The Toby Keith Foundation is moving forward with plans to build a place to rest for families with children undergoing treatment for cancer.
The planned $8.5 million OK Kids Korral at NE 8 and Laird — land currently owned by the Oklahoma City Urban Renewal Authority — will provide a home for pediatric cancer patients and their families while they are receiving treatment at The Children's Hospital at OU Medical Center, the Peggy and Charles Stephenson Cancer Center and other nearby facilities.
Plans and designs were approved Wednesday by the Oklahoma City Urban Renewal Authority. Foundation Director Juliet Nees-Bright said construction on the 25,000-square-foot, two-story building should begin this spring and be complete in late 2013.
“It's been in the board's mind to do this for several years,” she said. “We want to create a home away from home.”
Keith became a champion for easing the plight of children with cancer after a friend and former bandmate's child died.
“Over the past few years, all these state-of-the-art cancer facilities have been coming to Oklahoma City,” Nees-Bright said. “More kids are coming for treatment than ever before. We realized we needed to create a place, one that specializes in helping kids. They have special needs — they have immune systems that are very weak.”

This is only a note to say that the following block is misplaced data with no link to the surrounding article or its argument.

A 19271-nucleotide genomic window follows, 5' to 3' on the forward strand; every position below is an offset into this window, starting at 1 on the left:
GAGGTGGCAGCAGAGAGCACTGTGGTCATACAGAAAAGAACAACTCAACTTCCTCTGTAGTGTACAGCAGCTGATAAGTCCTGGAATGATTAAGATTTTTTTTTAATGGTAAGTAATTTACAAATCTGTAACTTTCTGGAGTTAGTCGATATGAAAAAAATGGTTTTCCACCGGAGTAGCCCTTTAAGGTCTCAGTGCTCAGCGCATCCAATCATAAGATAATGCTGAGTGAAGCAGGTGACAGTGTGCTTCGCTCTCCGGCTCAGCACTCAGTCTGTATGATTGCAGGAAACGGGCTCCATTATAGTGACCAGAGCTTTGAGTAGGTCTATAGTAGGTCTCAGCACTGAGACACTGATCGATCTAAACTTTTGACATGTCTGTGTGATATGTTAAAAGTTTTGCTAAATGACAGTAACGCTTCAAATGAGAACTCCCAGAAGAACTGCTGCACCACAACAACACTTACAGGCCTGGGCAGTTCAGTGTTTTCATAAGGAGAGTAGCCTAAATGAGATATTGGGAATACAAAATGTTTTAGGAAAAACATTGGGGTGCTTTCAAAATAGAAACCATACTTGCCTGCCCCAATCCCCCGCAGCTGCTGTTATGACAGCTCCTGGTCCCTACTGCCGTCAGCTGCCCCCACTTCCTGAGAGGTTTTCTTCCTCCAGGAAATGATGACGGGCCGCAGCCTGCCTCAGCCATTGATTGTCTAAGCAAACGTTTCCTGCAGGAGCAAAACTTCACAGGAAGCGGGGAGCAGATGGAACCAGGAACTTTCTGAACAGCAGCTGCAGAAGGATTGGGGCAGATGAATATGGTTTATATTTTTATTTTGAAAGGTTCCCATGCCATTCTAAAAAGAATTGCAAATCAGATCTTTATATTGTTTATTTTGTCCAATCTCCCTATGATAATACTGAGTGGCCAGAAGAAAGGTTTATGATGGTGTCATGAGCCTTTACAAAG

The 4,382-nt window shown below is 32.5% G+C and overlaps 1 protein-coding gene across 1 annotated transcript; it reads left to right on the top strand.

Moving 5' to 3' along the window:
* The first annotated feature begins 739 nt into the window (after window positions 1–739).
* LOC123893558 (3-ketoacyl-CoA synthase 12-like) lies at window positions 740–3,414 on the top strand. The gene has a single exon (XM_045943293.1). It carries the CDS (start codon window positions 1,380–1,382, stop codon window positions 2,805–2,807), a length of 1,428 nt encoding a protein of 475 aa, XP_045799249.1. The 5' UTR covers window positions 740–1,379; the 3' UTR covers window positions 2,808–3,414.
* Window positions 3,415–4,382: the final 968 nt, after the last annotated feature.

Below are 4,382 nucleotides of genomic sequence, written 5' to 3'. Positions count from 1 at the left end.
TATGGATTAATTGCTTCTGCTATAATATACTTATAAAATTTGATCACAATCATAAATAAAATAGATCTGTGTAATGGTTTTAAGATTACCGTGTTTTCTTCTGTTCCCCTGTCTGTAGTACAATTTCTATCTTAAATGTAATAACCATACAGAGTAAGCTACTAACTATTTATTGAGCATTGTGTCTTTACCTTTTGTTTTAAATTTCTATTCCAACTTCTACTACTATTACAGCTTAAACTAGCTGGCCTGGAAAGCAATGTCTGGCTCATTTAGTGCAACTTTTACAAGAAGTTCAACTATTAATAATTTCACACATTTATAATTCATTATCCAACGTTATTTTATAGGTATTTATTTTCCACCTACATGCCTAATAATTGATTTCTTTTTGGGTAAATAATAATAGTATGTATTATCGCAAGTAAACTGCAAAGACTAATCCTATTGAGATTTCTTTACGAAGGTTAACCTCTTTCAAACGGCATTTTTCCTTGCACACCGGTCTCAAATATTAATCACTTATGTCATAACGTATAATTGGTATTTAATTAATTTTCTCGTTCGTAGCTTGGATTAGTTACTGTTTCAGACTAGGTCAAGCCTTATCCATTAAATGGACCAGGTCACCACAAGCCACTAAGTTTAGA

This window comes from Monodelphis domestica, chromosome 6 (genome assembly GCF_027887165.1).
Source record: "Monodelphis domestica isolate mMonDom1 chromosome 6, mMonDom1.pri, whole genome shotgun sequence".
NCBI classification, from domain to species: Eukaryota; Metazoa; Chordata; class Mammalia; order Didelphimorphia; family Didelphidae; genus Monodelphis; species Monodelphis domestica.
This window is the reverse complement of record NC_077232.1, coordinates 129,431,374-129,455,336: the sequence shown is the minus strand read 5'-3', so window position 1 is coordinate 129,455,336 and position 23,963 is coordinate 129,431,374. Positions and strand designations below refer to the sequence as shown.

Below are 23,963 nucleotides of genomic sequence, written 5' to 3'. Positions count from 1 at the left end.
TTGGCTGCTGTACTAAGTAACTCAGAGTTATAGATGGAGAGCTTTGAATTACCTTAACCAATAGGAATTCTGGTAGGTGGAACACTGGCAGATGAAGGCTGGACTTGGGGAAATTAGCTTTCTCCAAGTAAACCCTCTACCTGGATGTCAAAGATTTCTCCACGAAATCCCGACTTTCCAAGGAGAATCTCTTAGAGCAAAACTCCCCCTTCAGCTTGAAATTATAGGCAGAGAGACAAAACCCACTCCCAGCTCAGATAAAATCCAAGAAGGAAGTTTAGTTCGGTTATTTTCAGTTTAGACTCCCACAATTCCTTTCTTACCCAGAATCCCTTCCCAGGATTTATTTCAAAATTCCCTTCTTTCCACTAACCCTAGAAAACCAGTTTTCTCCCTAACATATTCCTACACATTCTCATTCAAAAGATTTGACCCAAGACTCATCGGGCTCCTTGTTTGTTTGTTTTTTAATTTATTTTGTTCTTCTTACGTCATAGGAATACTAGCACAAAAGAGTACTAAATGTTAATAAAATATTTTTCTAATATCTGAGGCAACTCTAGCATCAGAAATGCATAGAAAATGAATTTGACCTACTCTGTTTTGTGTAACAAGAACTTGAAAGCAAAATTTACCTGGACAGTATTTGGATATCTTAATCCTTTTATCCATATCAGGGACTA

The OK Kids Korral will consist of 12 overnight suites, each large enough to host five people. Four suites are designed for families who come to the city in the morning but have to wait for an afternoon appointment.
“So instead of having to stay at the hospital during that time, the families can come back where they can use the library, play area — where parents can get on a computer and check email — or they can simply
Western lodge design
The Korral's look will set it apart from the surrounding Oklahoma Health Center. Pamela Deatherage, vice president of Crafton Tull, said the building is designed to
“We've used a lot of western lodge materials — wood siding and stone — and the stone matches what is used at the cancer center,” she said. It's similar to a Ronald McDonald House, she said, which also caters to families with children undergoing medical treatment.
Nees-Bright said the location, which is adjacent to a site designated for development of an Embassy Suites Hotel, is ideal for families with children traveling to Oklahoma City for cancer treatment.
“It's in the heart of Oklahoma City,” Nees-Bright said.
“It's central to everything, near doctors, and near the energy and vibe of downtown. Oklahoma is still a very rural community, and 80 percent of these kids are coming from outside our county. We have people traveling here for treatment every day. So this will be a very uplifting setting.”
It's been in the board's mind to do this for several years,” Nees-Bright said. “We want to create a home away from home.”